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Series resistorinductor circuitsIn the previous section, we explored what would happen in simple resistoronly and inductoronly AC circuits. Now we will mix the two components together in series form and investigate the effects. Take this circuit as an example to work with: Impedance Z, symbol for impedanceThe resistor will offer 5 Ω of resistance to AC current regardless of frequency, while the inductor will offer 3.7699 Ω of reactance to AC current at 60 Hz. Because the resistor's resistance is a real number (5 Ω0^{o}, or 5 + j0 Ω), and the inductor's reactance is an imaginary number (3.7699 Ω90^{o}, or 0 + j3.7699 Ω), the combined effect of the two components will be an opposition to current equal to the complex sum of the two numbers. This combined opposition will be a vector combination of resistance and reactance. In order to express this opposition succinctly, we need a more comprehensive term for opposition to current than either resistance or reactance alone. This term is called impedance, its symbol is Z, and it is also expressed in the unit of ohms, just like resistance and reactance. In the above example, the total circuit impedance is: R, symbol for resistance X, symbol for reactanceImpedance is related to voltage and current just as you might expect, in a manner similar to resistance in Ohm's Law: E, symbol for voltage I, symbol for current Z, symbol for impedanceIn fact, this is a far more comprehensive form of Ohm's Law than what was taught in DC electronics (E=IR), just as impedance is a far more comprehensive expression of opposition to the flow of electrons than resistance is. Any resistance and any reactance, separately or in combination (series/parallel), can be and should be represented as a single impedance in an AC circuit. To calculate current in the above circuit, we first need to give a phase angle reference for the voltage source, which is generally assumed to be zero. (The phase angles of resistive and inductive impedance are always 0^{o} and +90^{o}, respectively, regardless of the given phase angles for voltage or current). As with the purely inductive circuit, the current wave lags behind the voltage wave (of the source), although this time the lag is not as great: only 37.016^{o} as opposed to a full 90^{o} as was the case in the purely inductive circuit. For the resistor and the inductor, the phase relationships between voltage and current haven't changed. Voltage across the resistor is in phase (0^{o} shift) with the current through it; and the voltage across the inductor is +90^{o} out of phase with the current going through it. We can verify this mathematically: The voltage across the resistor has the exact same phase angle as the current through it, telling us that E and I are in phase (for the resistor only). The voltage across the inductor has a phase angle of 52.984^{o}, while the current through the inductor has a phase angle of 37.016^{o}, a difference of exactly 90^{o} between the two. This tells us that E and I are still 90^{o} out of phase (for the inductor only). We can also mathematically prove that these complex values add together to make the total voltage, just as Kirchhoff's Voltage Law would predict: Let's check the validity of our calculations with SPICE:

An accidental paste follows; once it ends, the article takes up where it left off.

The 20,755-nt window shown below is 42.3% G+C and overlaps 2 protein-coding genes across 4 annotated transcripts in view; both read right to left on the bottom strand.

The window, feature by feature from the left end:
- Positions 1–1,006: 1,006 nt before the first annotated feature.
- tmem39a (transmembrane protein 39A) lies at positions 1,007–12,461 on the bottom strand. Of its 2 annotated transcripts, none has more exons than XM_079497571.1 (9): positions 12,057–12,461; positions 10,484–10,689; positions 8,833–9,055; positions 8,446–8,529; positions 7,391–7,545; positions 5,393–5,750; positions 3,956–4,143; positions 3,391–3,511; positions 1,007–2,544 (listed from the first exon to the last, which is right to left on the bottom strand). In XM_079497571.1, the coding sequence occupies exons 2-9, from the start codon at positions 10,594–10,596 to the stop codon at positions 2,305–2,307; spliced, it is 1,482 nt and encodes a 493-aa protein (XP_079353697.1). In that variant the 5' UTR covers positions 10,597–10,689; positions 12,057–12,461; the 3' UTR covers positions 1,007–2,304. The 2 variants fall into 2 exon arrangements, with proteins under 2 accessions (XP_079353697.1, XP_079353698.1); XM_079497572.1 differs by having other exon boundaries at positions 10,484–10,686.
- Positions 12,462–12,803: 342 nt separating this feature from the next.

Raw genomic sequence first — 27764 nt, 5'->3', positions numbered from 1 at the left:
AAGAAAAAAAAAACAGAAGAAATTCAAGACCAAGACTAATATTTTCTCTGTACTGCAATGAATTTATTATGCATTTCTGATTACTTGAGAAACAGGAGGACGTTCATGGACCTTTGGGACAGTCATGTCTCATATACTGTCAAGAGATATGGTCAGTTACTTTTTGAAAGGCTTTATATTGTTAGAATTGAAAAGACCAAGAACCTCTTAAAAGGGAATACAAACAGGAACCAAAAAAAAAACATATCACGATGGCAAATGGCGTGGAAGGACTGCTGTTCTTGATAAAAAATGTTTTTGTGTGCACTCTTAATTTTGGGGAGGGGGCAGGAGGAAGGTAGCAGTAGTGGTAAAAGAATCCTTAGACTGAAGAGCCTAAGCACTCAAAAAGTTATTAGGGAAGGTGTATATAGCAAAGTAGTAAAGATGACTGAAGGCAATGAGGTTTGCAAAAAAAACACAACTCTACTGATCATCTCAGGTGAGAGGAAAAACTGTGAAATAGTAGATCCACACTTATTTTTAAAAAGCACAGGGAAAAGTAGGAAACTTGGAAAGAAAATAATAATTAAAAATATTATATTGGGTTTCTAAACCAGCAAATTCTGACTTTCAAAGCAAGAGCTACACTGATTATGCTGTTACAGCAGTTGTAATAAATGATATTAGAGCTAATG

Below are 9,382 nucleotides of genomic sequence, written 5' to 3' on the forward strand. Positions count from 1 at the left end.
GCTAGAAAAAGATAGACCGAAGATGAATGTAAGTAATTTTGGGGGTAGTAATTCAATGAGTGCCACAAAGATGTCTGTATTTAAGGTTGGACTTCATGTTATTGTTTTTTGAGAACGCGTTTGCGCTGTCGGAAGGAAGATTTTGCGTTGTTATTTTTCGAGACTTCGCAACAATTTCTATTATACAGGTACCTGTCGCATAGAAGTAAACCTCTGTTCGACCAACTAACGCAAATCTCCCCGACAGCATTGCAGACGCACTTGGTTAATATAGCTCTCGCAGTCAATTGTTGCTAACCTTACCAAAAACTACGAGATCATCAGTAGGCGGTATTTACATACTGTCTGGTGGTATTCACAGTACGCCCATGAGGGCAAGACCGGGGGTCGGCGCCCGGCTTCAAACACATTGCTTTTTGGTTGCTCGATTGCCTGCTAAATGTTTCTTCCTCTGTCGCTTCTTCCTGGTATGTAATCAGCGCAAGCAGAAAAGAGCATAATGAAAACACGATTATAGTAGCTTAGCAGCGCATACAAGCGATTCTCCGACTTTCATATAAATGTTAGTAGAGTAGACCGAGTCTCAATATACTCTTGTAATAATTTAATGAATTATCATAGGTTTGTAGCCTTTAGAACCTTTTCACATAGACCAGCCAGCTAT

ac rl circuit v1 1 0 ac 10 sin r1 1 2 5 l1 2 0 10m .ac lin 1 60 60 .print ac v(1,2) v(2,0) i(v1) .print ac vp(1,2) vp(2,0) ip(v1) .end freq v(1,2) v(2) i(v1) 6.000E+01 7.985E+00 6.020E+00 1.597E+00 freq vp(1,2) vp(2) ip(v1) 6.000E+01 3.702E+01 5.298E+01 1.430E+02 Note that just as with DC circuits, SPICE outputs current figures as though they were negative (180^{o} out of phase) with the supply voltage. Instead of a phase angle of 37.016^{o}, we get a current phase angle of 143^{o} (37^{o} + 180^{o}). This is merely an idiosyncrasy of SPICE and does not represent anything significant in the circuit simulation itself. Note how both the resistor and inductor voltage phase readings match our calculations (37.02^{o} and 52.98^{o}, respectively), just as we expected them to. With all these figures to keep track of for even such a simple circuit as this, it would be beneficial for us to use the "table" method. Applying a table to this simple series resistorinductor circuit would proceed as such. First, draw up a table for E/I/Z figures and insert all component values in these terms (in other words, don't insert actual resistance or inductance values in Ohms and Henrys, respectively, into the table; rather, convert them into complex figures of impedance and write those in): Although it isn't necessary, I find it helpful to write both the rectangular and polar forms of each quantity in the table. If you are using a calculator that has the ability to perform complex arithmetic without the need for conversion between rectangular and polar forms, then this extra documentation is completely unnecessary. However, if you are forced to perform complex arithmetic "longhand" (addition and subtraction in rectangular form, and multiplication and division in polar form), writing each quantity in both forms will be useful indeed. Now that our "given" figures are inserted into their respective locations in the table, we can proceed just as with DC: determine the total impedance from the individual impedances. Since this is a series circuit, we know that opposition to electron flow (resistance or impedance) adds to form the total opposition: Now that we know total voltage and total impedance, we can apply Ohm's Law (I=E/Z) to determine total current: Just as with DC, the total current in a series AC circuit is shared equally by all components. This is still true because in a series circuit there is only a single path for electrons to flow, therefore the rate of their flow must uniform throughout. Consequently, we can transfer the figures for current into the columns for the resistor and inductor alike: Now all that's left to figure is the voltage drop across the resistor and inductor, respectively. This is done through the use of Ohm's Law (E=IZ), applied vertically in each column of the table: And with that, our table is complete. The exact same rules we applied in the analysis of DC circuits apply to AC circuits as well, with the caveat that all quantities must be represented and calculated in complex rather than scalar form. So long as phase shift is properly represented in our calculations, there is no fundamental difference in how we approach basic AC circuit analysis versus DC. Now is a good time to review the relationship between these calculated figures and readings given by actual instrument measurements of voltage and current. The figures here that directly relate to reallife measurements are those in polar notation, not rectangular! In other words, if you were to connect a voltmeter across the resistor in this circuit, it would indicate 7.9847 volts, not 6.3756 (real rectangular) or 4.8071 (imaginary rectangular) volts. To describe this in graphical terms, measurement instruments simply tell you how long the vector is for that particular quantity (voltage or current). Rectangular notation, while convenient for arithmetical addition and subtraction, is a more abstract form of notation than polar in relation to realworld measurements. As I stated before, I will indicate both polar and rectangular forms of each quantity in my AC circuit tables simply for convenience of mathematical calculation. This is not absolutely necessary, but may be helpful for those following along without the benefit of an advanced calculator. If we were to restrict ourselves to the use of only one form of notation, the best choice would be polar, because it is the only one that can be directly correlated to real measurements.